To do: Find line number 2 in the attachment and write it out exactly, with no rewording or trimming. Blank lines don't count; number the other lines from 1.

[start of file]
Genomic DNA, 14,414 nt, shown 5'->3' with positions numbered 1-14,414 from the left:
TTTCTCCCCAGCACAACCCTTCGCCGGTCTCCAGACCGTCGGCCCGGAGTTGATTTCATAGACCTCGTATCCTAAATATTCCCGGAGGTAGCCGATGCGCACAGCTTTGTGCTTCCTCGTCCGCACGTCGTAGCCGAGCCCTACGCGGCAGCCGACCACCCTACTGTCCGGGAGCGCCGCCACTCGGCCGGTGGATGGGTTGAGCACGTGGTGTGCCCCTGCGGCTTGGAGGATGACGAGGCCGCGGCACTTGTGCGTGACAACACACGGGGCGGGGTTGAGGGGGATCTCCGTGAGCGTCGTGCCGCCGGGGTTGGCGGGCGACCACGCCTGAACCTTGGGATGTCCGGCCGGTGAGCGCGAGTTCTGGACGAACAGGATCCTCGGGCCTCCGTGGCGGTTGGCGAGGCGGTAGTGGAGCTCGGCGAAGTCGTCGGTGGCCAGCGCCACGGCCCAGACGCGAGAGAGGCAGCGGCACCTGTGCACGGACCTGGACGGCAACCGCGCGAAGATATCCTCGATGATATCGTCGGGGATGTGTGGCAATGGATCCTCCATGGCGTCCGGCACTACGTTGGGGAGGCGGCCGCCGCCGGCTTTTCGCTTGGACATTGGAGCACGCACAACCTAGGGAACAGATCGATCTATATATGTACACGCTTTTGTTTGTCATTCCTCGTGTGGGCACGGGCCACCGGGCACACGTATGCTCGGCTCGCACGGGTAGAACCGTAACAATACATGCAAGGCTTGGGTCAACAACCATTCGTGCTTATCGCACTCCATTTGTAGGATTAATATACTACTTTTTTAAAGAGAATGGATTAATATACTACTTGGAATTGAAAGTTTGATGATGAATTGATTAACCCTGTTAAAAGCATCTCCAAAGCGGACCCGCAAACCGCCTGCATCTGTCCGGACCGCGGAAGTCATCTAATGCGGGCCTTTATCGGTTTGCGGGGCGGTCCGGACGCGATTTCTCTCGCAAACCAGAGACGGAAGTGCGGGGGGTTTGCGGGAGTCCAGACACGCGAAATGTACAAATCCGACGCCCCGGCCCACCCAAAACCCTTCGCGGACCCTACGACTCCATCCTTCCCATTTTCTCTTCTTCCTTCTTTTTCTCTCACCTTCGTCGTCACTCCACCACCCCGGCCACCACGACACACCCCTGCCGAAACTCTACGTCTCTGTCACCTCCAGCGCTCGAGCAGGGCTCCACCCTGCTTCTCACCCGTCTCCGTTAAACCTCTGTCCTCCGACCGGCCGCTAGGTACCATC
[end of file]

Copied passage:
TTTCTCCCCAGCACAACCCTTCGCCGGTCTCCAGACCGTCGGCCCGGAGTTGATTTCATAGACCTCGTATCCTAAATATTCCCGGAGGTAGCCGATGCGCACAGCTTTGTGCTTCCTCGTCCGCACGTCGTAGCCGAGCCCTACGCGGCAGCCGACCACCCTACTGTCCGGGAGCGCCGCCACTCGGCCGGTGGATGGGTTGAGCACGTGGTGTGCCCCTGCGGCTTGGAGGATGACGAGGCCGCGGCACTTGTGCGTGACAACACACGGGGCGGGGTTGAGGGGGATCTCCGTGAGCGTCGTGCCGCCGGGGTTGGCGGGCGACCACGCCTGAACCTTGGGATGTCCGGCCGGTGAGCGCGAGTTCTGGACGAACAGGATCCTCGGGCCTCCGTGGCGGTTGGCGAGGCGGTAGTGGAGCTCGGCGAAGTCGTCGGTGGCCAGCGCCACGGCCCAGACGCGAGAGAGGCAGCGGCACCTGTGCACGGACCTGGACGGCAACCGCGCGAAGATATCCTCGATGATATCGTCGGGGATGTGTGGCAATGGATCCTCCATGGCGTCCGGCACTACGTTGGGGAGGCGGCCGCCGCCGGCTTTTCGCTTGGACATTGGAGCACGCACAACCTAGGGAACAGATCGATCTATATATGTACACGCTTTTGTTTGTCATTCCTCGTGTGGGCACGGGCCACCGGGCACACGTATGCTCGGCTCGCACGGGTAGAACCGTAACAATACATGCAAGGCTTGGGTCAACAACCATTCGTGCTTATCGCACTCCATTTGTAGGATTAATATACTACTTTTTTAAAGAGAATGGATTAATATACTACTTGGAATTGAAAGTTTGATGATGAATTGATTAACCCTGTTAAAAGCATCTCCAAAGCGGACCCGCAAACCGCCTGCATCTGTCCGGACCGCGGAAGTCATCTAATGCGGGCCTTTATCGGTTTGCGGGGCGGTCCGGACGCGATTTCTCTCGCAAACCAGAGACGGAAGTGCGGGGGGTTTGCGGGAGTCCAGACACGCGAAATGTACAAATCCGACGCCCCGGCCCACCCAAAACCCTTCGCGGACCCTACGACTCCATCCTTCCCATTTTCTCTTCTTCCTTCTTTTTCTCTCACCTTCGTCGTCACTCCACCACCCCGGCCACCACGACACACCCCTGCCGAAACTCTACGTCTCTGTCACCTCCAGCGCTCGAGCAGGGCTCCACCCTGCTTCTCACCCGTCTCCGTTAAACCTCTGTCCTCCGACCGGCCGCTAGGTACCATC